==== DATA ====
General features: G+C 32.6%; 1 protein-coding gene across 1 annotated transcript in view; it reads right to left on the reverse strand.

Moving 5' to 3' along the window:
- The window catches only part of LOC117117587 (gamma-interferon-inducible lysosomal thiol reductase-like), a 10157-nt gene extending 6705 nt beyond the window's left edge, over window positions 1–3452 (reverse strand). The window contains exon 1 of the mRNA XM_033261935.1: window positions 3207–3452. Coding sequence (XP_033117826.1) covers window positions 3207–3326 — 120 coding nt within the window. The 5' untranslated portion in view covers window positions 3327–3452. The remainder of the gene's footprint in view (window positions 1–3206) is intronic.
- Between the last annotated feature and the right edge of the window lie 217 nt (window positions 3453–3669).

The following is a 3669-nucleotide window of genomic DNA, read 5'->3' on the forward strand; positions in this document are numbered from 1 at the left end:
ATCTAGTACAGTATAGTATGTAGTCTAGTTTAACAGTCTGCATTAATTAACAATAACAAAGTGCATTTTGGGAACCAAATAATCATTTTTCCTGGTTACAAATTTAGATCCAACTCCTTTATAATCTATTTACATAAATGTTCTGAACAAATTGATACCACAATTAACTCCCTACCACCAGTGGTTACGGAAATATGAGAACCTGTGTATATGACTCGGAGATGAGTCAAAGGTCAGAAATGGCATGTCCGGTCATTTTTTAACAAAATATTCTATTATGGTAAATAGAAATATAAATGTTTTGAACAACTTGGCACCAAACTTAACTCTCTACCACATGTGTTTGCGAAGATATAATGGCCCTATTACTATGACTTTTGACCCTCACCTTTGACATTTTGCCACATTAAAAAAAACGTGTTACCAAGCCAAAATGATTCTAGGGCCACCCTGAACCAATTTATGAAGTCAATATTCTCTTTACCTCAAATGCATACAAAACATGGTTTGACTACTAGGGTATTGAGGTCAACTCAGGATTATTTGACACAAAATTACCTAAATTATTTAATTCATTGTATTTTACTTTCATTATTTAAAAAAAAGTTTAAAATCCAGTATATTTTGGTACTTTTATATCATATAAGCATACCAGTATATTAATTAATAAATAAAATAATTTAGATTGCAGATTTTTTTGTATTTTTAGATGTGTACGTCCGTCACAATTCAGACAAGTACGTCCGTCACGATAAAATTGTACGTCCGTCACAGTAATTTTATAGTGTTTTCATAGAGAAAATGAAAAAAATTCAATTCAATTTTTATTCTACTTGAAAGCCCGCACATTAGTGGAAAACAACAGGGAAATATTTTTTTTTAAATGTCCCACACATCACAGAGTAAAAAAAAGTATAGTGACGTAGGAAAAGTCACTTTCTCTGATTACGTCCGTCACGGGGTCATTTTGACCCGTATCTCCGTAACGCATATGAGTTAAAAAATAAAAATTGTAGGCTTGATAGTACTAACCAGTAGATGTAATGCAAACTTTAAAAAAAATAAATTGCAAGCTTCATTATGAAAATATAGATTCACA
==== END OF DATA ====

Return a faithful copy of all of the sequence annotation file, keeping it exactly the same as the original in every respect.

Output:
General features: G+C 32.6%; 1 protein-coding gene across 1 annotated transcript in view; it reads right to left on the reverse strand.

Moving 5' to 3' along the window:
- The window catches only part of LOC117117587 (gamma-interferon-inducible lysosomal thiol reductase-like), a 10157-nt gene extending 6705 nt beyond the window's left edge, over window positions 1–3452 (reverse strand). The window contains exon 1 of the mRNA XM_033261935.1: window positions 3207–3452. Coding sequence (XP_033117826.1) covers window positions 3207–3326 — 120 coding nt within the window. The 5' untranslated portion in view covers window positions 3327–3452. The remainder of the gene's footprint in view (window positions 1–3206) is intronic.
- Between the last annotated feature and the right edge of the window lie 217 nt (window positions 3453–3669).

The following is a 3669-nucleotide window of genomic DNA, read 5'->3' on the forward strand; positions in this document are numbered from 1 at the left end:
ATCTAGTACAGTATAGTATGTAGTCTAGTTTAACAGTCTGCATTAATTAACAATAACAAAGTGCATTTTGGGAACCAAATAATCATTTTTCCTGGTTACAAATTTAGATCCAACTCCTTTATAATCTATTTACATAAATGTTCTGAACAAATTGATACCACAATTAACTCCCTACCACCAGTGGTTACGGAAATATGAGAACCTGTGTATATGACTCGGAGATGAGTCAAAGGTCAGAAATGGCATGTCCGGTCATTTTTTAACAAAATATTCTATTATGGTAAATAGAAATATAAATGTTTTGAACAACTTGGCACCAAACTTAACTCTCTACCACATGTGTTTGCGAAGATATAATGGCCCTATTACTATGACTTTTGACCCTCACCTTTGACATTTTGCCACATTAAAAAAAACGTGTTACCAAGCCAAAATGATTCTAGGGCCACCCTGAACCAATTTATGAAGTCAATATTCTCTTTACCTCAAATGCATACAAAACATGGTTTGACTACTAGGGTATTGAGGTCAACTCAGGATTATTTGACACAAAATTACCTAAATTATTTAATTCATTGTATTTTACTTTCATTATTTAAAAAAAAGTTTAAAATCCAGTATATTTTGGTACTTTTATATCATATAAGCATACCAGTATATTAATTAATAAATAAAATAATTTAGATTGCAGATTTTTTTGTATTTTTAGATGTGTACGTCCGTCACAATTCAGACAAGTACGTCCGTCACGATAAAATTGTACGTCCGTCACAGTAATTTTATAGTGTTTTCATAGAGAAAATGAAAAAAATTCAATTCAATTTTTATTCTACTTGAAAGCCCGCACATTAGTGGAAAACAACAGGGAAATATTTTTTTTTAAATGTCCCACACATCACAGAGTAAAAAAAAGTATAGTGACGTAGGAAAAGTCACTTTCTCTGATTACGTCCGTCACGGGGTCATTTTGACCCGTATCTCCGTAACGCATATGAGTTAAAAAATAAAAATTGTAGGCTTGATAGTACTAACCAGTAGATGTAATGCAAACTTTAAAAAAAATAAATTGCAAGCTTCATTATGAAAATATAGATTCACA